Life lessons: guitarist Tom McNalley.


Falling in love with what some people call noise can be a perverse trip to a lonely mental attic. Or if you're guitarist Tom McNalley, it can be a signpost to very personal paths of bedrock communication. Since 2004, when McNalley moved from Portland to L.A., it's been fun to hear him develop from inspired tyro to self-challenging, ever-changing voyager.

McNalley plays in a quartet with trombonist-composer Michael Vlatkovich, bassist Scott Walton and drummer Garth Powell at the Eagle Rock Cultural Center this Sunday, January 6. (The show starts at 7pm with Apophenia, the superb trio of Steuart Liebig, Alex Cline and Wayne Peet.)

I asked McNalley to name one significant thing he's learned from a number of the fine outfolk with whom he's acquainted himself.

* * *
Rob Blakeslee (Portland trumpeter and my most important teacher): Your melody is your story.

John Gross (Portland tenor saxophonist): Rhythm, phrasing . . . rhythm, phrasing (big beautiful sound!!)

Nels Cline (L.A. guitarist): Total disregard for limitations, coupled with musicality and a visceral delivery.

Alex Cline (L.A. drummer): Every night is an "on" night with Alex!

Ornette Coleman (sax legend): His validation, especially in my understanding of his "harmolodics," made me very happy.

Billy Mintz (drummer): A simple idea can become the only thing in the universe.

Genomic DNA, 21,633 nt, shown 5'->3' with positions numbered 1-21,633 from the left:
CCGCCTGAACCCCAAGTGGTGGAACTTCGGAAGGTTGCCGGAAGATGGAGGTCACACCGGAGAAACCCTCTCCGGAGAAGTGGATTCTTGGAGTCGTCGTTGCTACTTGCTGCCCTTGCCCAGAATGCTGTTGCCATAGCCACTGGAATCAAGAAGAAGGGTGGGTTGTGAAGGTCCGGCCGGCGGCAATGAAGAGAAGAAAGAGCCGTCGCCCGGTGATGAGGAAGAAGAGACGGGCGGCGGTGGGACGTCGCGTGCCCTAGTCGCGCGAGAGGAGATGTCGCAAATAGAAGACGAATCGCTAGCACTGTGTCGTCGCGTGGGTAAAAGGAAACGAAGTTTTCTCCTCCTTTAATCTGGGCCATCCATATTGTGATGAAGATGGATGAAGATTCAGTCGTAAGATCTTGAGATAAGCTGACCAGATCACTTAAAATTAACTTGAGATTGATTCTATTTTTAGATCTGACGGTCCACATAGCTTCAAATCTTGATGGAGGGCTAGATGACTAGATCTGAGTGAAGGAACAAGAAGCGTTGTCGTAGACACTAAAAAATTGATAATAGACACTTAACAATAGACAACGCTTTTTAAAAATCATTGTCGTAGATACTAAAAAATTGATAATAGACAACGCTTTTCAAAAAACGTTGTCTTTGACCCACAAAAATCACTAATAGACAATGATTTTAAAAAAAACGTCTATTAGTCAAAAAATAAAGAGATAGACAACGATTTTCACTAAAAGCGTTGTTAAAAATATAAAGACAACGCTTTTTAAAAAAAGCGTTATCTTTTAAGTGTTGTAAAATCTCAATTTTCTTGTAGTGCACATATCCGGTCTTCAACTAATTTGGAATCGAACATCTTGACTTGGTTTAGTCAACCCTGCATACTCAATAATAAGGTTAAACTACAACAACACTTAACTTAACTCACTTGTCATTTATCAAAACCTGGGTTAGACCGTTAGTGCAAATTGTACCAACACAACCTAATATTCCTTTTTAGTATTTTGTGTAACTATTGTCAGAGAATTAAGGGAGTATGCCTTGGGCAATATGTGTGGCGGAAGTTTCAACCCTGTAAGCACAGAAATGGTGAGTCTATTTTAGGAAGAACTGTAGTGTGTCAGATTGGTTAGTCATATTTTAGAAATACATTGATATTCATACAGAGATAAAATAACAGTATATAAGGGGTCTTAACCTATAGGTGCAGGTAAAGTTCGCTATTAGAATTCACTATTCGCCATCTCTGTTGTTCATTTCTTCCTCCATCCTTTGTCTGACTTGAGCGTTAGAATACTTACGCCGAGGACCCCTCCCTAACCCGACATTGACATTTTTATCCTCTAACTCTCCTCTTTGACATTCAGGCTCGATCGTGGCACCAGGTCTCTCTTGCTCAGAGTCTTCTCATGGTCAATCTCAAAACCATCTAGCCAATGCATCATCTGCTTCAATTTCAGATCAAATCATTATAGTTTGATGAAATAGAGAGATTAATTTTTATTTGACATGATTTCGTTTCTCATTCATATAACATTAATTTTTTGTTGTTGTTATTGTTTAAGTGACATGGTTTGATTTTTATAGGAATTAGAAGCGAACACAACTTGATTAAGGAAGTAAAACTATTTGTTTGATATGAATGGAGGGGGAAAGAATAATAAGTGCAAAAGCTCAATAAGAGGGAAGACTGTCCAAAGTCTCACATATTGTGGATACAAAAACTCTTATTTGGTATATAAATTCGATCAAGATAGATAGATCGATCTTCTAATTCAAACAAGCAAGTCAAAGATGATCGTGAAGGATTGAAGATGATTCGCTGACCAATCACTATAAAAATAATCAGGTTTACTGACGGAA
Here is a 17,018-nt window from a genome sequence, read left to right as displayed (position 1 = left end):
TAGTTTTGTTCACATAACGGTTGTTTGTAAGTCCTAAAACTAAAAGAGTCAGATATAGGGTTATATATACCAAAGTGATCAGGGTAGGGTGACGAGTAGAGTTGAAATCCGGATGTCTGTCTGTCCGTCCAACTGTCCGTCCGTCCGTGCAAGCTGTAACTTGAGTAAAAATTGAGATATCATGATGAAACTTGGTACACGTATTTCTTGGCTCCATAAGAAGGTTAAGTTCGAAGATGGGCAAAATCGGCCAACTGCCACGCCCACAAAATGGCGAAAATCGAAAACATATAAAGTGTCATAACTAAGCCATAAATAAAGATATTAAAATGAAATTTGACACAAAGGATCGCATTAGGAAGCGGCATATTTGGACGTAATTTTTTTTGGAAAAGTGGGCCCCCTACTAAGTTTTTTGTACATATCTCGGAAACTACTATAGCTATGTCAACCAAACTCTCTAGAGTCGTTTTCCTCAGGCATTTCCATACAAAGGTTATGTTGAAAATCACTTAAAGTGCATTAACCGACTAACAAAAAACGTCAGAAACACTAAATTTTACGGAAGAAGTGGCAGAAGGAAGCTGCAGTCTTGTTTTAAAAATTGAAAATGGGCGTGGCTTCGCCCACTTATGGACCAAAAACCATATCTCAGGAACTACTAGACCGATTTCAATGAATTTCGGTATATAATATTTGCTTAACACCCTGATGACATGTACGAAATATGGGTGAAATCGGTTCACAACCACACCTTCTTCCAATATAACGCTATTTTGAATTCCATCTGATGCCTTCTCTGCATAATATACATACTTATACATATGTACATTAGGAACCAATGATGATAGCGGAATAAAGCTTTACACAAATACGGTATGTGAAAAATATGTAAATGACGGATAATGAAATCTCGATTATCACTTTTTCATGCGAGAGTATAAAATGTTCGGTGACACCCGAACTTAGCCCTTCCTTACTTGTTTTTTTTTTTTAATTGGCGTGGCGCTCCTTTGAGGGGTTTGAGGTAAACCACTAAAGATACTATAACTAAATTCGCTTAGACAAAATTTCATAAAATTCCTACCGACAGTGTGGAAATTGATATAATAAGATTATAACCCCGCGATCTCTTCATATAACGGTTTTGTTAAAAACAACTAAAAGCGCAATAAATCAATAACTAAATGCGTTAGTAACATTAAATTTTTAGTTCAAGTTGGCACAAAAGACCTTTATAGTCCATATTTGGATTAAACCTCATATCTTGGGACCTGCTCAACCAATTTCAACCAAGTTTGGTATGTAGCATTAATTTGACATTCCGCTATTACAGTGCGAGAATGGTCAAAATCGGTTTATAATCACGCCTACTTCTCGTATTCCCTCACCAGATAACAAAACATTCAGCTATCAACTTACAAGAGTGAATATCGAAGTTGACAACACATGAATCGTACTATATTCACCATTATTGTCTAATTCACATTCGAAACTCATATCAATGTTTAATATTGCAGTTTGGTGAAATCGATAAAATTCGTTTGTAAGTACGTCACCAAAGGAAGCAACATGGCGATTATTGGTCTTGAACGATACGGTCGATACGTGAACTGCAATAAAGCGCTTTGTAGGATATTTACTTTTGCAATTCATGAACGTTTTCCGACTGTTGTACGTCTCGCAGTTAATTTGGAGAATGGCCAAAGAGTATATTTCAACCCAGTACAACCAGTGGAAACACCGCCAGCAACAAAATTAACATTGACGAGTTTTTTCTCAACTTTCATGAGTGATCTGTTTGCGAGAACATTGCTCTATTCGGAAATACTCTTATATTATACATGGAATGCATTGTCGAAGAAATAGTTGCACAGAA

Joe McNalley (bassist and my uncle): After Joe and Billy and I played with Ornette one night, Ornette kissed Billy's hands and asked Joe, "Is there ANYTHING you can't do?"

Sonny Sharrock (guitar groundbreaker): When Rob Blakeslee introduced me to Sharrock's "Ask The Ages," that strong delivery and great sound changed the way I played right away.

Jeff Kaiser (L.A. trumpeter and electronics manipulator): The importance of injecting the perfect energy.

Richard Meltzer (legendary wordguy): The whole point is to embody the spirit of what you're doing, not fit in some box.

Rony Ambroise (guitarist in the great Haitian band Les Gypsies de Petion-Ville): Rony taught me Haitian rhythms on congas so I could understand what he had done on guitar (which he then taught me as well!).

Matty Alger (drummer) and Aniela Perry (cellist): My peers, they've got that rare combination of ferocity and musicality.

Hagar Harpak (yoga teacher). Intensity and knowledge make for a transcendent practice.

Kelvin DeWolfe (Qi Gong and martial-arts teacher): How to make esoteric benefits tangible.

TiGeorges Laguerre (of TiGeorges' Chicken). A very Haitian thing -- whenever a friend walks in your door, celebrate them!

Michael Vlatkovich (L.A. trombonist): A true genius -- he can make a memorable tune out of anything.

Dottie Grossman (L.A. poet): A dear friend, frequent collaborator and walking history book, she used to joke that "Musicians should pay me just for the fact that I used to hang out with Coltrane and Monk." She also gave my wife, Frannie, two hideous rhinestone brooches -- one that says "JAZZ" and the other "BITCH." (Frannie often wears them together at my gigs.) Our music scene misses Dottie greatly.

Frannie: How to share talents (chef, painter, dancer, thought-provoker, nunchuck-wielder) to make the world a happier place. I love her!